Thursday, December 2, 2010

A Christmas Longing

I loved, loved, loved all the comments on the previous post. Thank you for taking the time to share your thoughts and tips. So much wise advise. Plus, it’s wonderful to know we Grinches aren’t alone at this Most Wonderful Time of The Year. I was blessed by hearing your stories, and related to so many of them. I identity with the feelings of stress and loss, the agitation of perfectionistic inclinations, and the yearnings for “something more” than the surface glitter. I laughed out loud at Susan’s story of the Furby craze, remembering the time I made my husband wait outside of Target in the freezing cold, dark, morning hours in order to snag some Cabbage Patch dolls. My children’s lives depended on it.

There’s a theme here.

There is a deep longing.

Underneath the corporate insanity, the meaningless busyness, the nauseating materialism, and the enslavement to the obligations of tradition… there is a yearning for something real. Something deep and mysterious and ravishingly beautiful. There is an unarticulated desperation for the miraculous.

For most of us who did not have to endure tragic childhoods, Christmas was the time of infinite promise. A day when all our wants would be supplied. When our needs would be met. When all of our impossible dreams would come true.

All we had to do was make a list and give it to the jolly fat genie in the red suit.

There was the magic of Christmas morning, with it’s rushing down the hall or stairs to seek what we most coveted, the flinging open of the door into the room wondrously transformed. There were the lights… the exotic aromas… the music. Most of all, there was the exuberant joy of seeing our heart’s desire under the tree.

But eventually the tree died, the toy broke, and bleak January came.

I think what we are really longing for is a Christmas that lasts.

An unending, perfect Christ Mass.

Perhaps the version we experience on December 25 is a pale paradigm of the authentic one. Those elusive things we seek in our secular celebrations are faint reflections of things that are real and true . To experience the essence of Christmas, it is necessary to look behind the veil of the corporeality of our senses to the essential reality of the spirit.

Humans have an innate desire for community, for celebration, for joy… even revelry. We have an ache for a place where our needs are met, our desires fulfilled, our partial selves completed.

A place where there is nothing more to want.

C.S. Lewis calls it a better country.

Home at last.

The thrill of a childhood Christmas morning must be a very weak foreshadowing of the future ecstasy of the true Christ’s Mass.

Where there will be healing and peace and restoration. The joyful communion of kinship. Consummation of every secret longing.

And we will share the feast,

and drink the wine,

and dance with abandon on streets of gold.

מרנא תא



A day late, but inspired by this community...


Susan said...

I think you got it right - we want a Christmas that lasts! I know I do. Addendum to the Furby story: I stood in line for that thing and it was handed to me in a brown paper bag that had been stapled shut. I was sternly warned not to open the bag. A store employee escorted me to the checkout station where I made my purchase - sight unseen. There could have been anything in that bag. I didn't have a clue - just took them at their word that it contained a Furby. Then, I was reminded again not to open the bag and was escorted to my car by another store employee. All this top secret behavior and body guarding for an icky little toy! Sitting in my car, I was almost afraid to open that bag, but I did. There I sat, holding an ugly little furry critter who was staring at me with big, wide open, unblinking glassy eyes. I could not believe that I had stayed up all night and braved a mob to get that thing. And if the behavior of the store employees was any indication, I was in some sort of mortal danger as well. So, that is the point where I said, "Never again," and my Grinch was born. I loved your post. I needed the reminder.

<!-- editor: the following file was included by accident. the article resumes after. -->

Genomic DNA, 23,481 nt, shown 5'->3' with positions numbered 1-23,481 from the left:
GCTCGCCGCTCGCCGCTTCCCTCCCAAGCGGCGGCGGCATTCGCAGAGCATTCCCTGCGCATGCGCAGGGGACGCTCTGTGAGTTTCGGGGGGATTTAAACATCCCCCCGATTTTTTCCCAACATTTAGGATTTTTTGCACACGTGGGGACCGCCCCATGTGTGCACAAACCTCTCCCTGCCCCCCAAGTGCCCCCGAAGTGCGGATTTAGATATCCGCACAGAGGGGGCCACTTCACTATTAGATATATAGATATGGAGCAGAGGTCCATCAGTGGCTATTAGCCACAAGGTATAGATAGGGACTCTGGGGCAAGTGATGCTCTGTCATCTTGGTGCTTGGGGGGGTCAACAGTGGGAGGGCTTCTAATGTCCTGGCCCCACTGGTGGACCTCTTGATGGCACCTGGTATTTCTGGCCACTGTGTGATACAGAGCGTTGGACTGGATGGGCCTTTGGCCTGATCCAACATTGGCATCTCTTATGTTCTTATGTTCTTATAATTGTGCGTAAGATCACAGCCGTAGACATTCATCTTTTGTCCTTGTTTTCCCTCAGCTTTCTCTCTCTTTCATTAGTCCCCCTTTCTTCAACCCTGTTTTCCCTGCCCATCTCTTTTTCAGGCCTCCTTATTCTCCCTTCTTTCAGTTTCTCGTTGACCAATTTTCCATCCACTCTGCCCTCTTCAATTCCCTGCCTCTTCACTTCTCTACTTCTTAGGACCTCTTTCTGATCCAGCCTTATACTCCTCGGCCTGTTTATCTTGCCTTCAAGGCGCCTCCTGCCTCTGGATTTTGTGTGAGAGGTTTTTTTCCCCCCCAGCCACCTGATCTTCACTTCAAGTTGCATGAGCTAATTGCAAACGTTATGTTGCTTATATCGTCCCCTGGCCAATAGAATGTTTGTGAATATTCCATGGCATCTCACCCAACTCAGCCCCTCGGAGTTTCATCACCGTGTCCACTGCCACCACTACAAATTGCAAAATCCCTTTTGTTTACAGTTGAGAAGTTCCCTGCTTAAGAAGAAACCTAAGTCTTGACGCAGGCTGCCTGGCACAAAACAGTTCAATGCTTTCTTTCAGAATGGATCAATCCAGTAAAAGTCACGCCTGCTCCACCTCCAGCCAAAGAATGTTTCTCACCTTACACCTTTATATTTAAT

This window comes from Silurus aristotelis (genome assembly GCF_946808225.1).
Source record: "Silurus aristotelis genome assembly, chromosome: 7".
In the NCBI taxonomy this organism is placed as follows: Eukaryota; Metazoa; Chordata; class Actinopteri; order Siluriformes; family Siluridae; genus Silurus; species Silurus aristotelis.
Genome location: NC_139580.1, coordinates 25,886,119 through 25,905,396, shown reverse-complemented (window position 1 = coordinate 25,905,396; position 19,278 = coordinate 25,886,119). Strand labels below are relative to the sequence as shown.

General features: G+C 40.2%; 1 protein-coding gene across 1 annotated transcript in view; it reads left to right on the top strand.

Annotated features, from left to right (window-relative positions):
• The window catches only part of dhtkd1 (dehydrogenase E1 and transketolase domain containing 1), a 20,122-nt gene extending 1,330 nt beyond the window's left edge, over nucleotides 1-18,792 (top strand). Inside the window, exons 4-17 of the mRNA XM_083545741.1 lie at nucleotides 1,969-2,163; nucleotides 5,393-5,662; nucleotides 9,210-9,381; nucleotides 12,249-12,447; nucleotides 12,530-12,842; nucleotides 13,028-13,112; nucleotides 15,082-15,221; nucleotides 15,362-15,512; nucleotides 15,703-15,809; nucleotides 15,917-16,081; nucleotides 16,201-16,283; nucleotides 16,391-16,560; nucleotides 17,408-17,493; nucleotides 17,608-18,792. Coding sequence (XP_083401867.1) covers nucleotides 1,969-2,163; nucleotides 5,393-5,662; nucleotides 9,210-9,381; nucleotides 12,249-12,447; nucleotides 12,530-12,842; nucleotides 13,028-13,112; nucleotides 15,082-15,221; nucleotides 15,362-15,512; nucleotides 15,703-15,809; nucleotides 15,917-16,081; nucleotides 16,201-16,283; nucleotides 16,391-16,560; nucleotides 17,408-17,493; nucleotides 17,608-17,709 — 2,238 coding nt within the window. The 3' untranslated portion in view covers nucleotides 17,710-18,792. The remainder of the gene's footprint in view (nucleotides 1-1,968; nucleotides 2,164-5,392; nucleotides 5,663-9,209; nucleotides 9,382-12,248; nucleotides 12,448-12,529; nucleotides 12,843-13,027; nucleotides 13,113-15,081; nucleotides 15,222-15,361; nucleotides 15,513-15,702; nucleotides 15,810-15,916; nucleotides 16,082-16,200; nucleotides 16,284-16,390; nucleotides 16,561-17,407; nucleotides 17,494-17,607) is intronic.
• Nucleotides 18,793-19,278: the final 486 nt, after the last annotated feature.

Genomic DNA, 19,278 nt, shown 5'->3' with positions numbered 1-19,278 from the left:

The Mom said...

Your post reminded me of C.S. Lewis' Weight of Glory. I was reading along thinking of him and then you inserted his quote...I knew then that we are indeed somehow kindred spirits. I weep every time I read this essay. I leave you with these words of Lewis': These things—the beauty, the memory of
our own past—are good images of what we really desire; but if they are mistaken for the thing itself they turn into dumb idols, breaking the hearts of their worshippers. For they are not the thing itself; they are only the scent of a flower we have not
found, the echo of a tune we have not heard, news from a country we have never yet visited...We do not want merely to see beauty, though, God knows, even that is bounty enough. We want something else which can hardly be put into words—to be united with the beauty we see, to pass into it, to receive it into ourselves, to bathe in it, to become part of it..." I believe with all of my heart that the suffering you are experiencing with Katherine is ushering you into the beauty that only the Lord can bring. It is at times a terrible beauty. But oh so worth the price, is it not?

Kim said...


Can you tell that I am saturated in Lewis? I LOVE that quote from A Weight of Glory. Gorgeous. Yes, we are kindred spirits indeed! (Makes me cry, too.) You are the second person this week to remind me of that essay. I'm going to dig it out and re-read it.


Love this story. Crazy! Can you believe the lengths to which we will go in order to secure our children's happiness? How much further will the Father go on our behalf!

Anne Henderson said...

LOVE C.S. Lewis!!!
A favorite C.S. Lewis quote:
"What are we to of make of
Jesus Christ? . . .
The real question is not what
we are to make of Christ,
but what is He to make of us?"

Debi Jacobs said...

I agree with you Kim...Maranatha.